The island territory of Puerto Rico has been in a state of flux for several weeks now after disgraced Governor Ricardo Rosselló and much of his equally disgraced administration were ousted amid corruption and scandal.
The island’s government is still in a state of flux, however, as the Puerto Rican Supreme Court just ruled that Acting Governor Pedro Pierluisi, who was picked to fill the vacant governorship, is ineligible to serve in that position.
Court rules swearing-in of replacement governor unconstitutional
The Daily Caller reported that the island territory’s high court ruled in favor of an emergency lawsuit filed against the new governor by two prominent politicians, San Juan Mayor Carmen Yulin Cruz and Senate President Thomas Rivera Schatz.
The lawsuit took aim at Pierluisi, who prior to assuming the governorship served as acting secretary of state in the administration of former Gov. Ricardo Rosselló.
However, the lawsuit pointed out that Pierluisi had only recently been appointed as secretary of state in the wake of the resignation of Rosselló’s previous secretary of state, Luis G. Rivera Marin, who was embroiled in the same scandals that brought down the governor.
The lawsuit noted that Pierluisi had only been confirmed in the new role as secretary by the island’s House of Representatives and was therefore ineligible to be named as governor, an argument with which the court appears to have agreed, as they ordered Pierluisi to step down as acting governor since he’d never been fully confirmed to his prior position.
Who is next in line?
The next person in line for the governorship is another ally of Rosselló and a member of his administration, Justice Secretary Wanda Vazquez Garced.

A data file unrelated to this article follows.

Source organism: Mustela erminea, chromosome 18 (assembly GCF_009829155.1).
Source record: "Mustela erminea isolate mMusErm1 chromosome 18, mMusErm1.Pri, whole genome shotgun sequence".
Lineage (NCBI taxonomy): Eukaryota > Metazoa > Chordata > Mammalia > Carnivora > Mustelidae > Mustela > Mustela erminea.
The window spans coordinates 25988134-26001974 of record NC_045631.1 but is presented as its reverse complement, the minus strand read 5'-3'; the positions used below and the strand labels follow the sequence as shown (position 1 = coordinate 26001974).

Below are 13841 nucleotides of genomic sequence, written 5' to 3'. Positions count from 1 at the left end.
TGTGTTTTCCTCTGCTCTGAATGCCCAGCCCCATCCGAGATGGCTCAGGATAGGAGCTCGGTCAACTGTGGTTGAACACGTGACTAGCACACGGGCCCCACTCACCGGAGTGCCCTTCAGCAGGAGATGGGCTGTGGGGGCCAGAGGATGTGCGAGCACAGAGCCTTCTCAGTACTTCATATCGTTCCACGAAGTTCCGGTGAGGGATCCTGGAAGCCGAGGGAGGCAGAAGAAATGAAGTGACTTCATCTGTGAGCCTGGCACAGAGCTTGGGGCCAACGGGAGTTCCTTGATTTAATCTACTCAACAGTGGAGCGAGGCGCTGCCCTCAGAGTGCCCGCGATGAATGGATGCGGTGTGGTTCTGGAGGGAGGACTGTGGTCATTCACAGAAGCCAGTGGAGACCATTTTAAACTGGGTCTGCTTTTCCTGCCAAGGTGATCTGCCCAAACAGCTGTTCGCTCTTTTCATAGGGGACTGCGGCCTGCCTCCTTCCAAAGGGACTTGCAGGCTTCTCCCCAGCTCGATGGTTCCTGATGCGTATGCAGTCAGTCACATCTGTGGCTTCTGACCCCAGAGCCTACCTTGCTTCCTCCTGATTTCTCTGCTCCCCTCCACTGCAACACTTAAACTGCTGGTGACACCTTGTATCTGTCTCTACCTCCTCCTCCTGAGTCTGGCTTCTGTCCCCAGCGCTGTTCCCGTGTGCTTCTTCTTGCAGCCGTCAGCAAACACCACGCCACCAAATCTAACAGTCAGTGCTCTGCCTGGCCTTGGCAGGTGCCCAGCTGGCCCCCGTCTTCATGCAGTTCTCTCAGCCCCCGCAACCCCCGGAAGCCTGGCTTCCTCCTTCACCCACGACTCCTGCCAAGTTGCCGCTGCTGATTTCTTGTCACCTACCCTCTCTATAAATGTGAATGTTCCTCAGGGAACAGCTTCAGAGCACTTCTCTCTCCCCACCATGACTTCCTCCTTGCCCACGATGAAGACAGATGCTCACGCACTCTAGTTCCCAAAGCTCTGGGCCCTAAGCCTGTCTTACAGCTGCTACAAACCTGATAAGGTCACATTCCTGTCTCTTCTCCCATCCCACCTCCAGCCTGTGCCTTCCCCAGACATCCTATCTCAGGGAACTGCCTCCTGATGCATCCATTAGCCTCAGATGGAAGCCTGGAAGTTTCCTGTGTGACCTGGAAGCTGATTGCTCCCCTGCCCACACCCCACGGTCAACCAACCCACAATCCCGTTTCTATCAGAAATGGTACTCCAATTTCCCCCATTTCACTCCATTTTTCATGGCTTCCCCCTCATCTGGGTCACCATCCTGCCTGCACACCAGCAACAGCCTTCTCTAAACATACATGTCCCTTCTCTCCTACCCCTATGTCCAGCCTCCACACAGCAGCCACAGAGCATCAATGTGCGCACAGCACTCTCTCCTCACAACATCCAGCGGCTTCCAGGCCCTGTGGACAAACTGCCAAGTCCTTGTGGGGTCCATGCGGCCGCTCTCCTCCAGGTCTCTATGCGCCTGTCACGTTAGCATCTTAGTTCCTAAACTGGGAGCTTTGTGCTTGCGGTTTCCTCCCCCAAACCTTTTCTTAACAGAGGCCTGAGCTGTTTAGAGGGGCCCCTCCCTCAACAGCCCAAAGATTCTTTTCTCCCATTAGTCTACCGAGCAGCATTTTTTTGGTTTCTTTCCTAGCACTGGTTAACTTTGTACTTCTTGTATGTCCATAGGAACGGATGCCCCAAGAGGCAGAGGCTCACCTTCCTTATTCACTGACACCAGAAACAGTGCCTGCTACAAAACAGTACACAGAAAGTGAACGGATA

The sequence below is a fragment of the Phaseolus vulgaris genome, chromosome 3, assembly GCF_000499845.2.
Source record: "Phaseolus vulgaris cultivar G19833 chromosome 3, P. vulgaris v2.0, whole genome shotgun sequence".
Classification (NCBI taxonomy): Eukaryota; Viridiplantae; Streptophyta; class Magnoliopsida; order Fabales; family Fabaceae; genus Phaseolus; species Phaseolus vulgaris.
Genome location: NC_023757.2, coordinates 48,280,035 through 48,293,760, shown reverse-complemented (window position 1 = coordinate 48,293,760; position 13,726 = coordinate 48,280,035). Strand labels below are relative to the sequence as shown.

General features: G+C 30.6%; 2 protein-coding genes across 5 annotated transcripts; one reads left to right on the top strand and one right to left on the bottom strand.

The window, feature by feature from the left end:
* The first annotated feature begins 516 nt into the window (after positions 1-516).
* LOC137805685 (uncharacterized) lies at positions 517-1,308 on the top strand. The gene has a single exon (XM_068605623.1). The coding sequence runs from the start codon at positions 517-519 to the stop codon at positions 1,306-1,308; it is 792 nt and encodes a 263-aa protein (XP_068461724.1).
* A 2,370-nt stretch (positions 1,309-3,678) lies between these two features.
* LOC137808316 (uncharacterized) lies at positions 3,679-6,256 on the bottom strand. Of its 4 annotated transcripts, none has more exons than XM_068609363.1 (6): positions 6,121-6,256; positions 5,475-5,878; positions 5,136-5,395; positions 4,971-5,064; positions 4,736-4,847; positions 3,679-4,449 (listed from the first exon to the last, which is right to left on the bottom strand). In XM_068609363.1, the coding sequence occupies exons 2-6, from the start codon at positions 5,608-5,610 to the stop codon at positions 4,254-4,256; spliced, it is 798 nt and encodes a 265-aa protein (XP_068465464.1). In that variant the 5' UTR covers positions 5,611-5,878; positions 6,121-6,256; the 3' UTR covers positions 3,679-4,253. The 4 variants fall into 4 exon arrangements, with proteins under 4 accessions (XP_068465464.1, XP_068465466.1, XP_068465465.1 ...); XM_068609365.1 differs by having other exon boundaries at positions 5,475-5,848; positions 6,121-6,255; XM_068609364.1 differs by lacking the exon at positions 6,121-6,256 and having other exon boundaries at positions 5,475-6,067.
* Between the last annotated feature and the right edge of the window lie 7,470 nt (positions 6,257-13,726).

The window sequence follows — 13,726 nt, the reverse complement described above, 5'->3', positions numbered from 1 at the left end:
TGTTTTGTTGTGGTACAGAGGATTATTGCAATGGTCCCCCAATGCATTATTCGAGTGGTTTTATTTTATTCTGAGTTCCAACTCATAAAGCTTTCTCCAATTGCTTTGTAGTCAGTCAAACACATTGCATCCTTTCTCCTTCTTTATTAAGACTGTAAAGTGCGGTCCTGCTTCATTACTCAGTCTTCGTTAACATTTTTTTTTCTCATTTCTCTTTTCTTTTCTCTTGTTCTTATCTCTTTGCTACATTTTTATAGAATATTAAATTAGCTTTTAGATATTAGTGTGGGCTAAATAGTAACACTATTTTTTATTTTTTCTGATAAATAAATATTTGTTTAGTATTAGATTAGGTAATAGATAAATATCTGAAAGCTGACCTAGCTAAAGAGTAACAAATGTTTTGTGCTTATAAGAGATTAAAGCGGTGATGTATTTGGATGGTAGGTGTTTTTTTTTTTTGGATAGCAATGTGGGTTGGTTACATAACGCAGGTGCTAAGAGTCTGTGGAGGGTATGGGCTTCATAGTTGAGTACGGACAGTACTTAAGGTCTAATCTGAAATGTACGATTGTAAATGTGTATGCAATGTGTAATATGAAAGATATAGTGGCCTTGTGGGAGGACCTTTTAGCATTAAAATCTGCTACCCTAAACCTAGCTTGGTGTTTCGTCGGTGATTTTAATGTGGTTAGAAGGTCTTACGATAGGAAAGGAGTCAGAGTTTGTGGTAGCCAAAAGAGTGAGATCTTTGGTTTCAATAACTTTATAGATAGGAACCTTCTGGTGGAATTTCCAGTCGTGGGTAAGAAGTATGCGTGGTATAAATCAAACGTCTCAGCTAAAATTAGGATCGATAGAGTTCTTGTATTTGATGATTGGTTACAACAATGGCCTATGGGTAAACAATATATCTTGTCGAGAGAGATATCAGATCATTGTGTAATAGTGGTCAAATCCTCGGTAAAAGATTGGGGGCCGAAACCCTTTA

However, Vasquez, who served in Rosselló’s administration since January 2017 and is suspected by some of being involved in the same corruption and scandals as other officials, had stated publicly that she has no desire to be the governor of Puerto Rico,
She has also been accused of failing to open up investigations into allegations of government mismanagement, to put it nicely, in the wake of the two hurricanes that rocked the island in 2017.
Vazquez sworn in as third governor in six days
Nevertheless, The Associated Press reported that Vazquez — only the second woman to serve as governor in the island’s history — was sworn into office on Wednesday to become the third governor of Puerto Rico in only six days.
“We have all felt the anxiety provoked by the instability and uncertainty,” she said in an official statement after the swearing-in ceremony. “Faced with this enormous challenge and with God ahead, I take a step forward with no interest other than serving the people … It is necessary to give the island stability, certainty to the markets and secure (hurricane) reconstruction funds.”
The AP noted that plenty of Puerto Ricans, weary from the scandals of the Rosselló administration, are not entirely thrilled about Vazquez being named governor, but barring any further scandals or protesters demanding her resignation as well, she will serve out the remainder of Rosselló’s term until elections are held in 2020.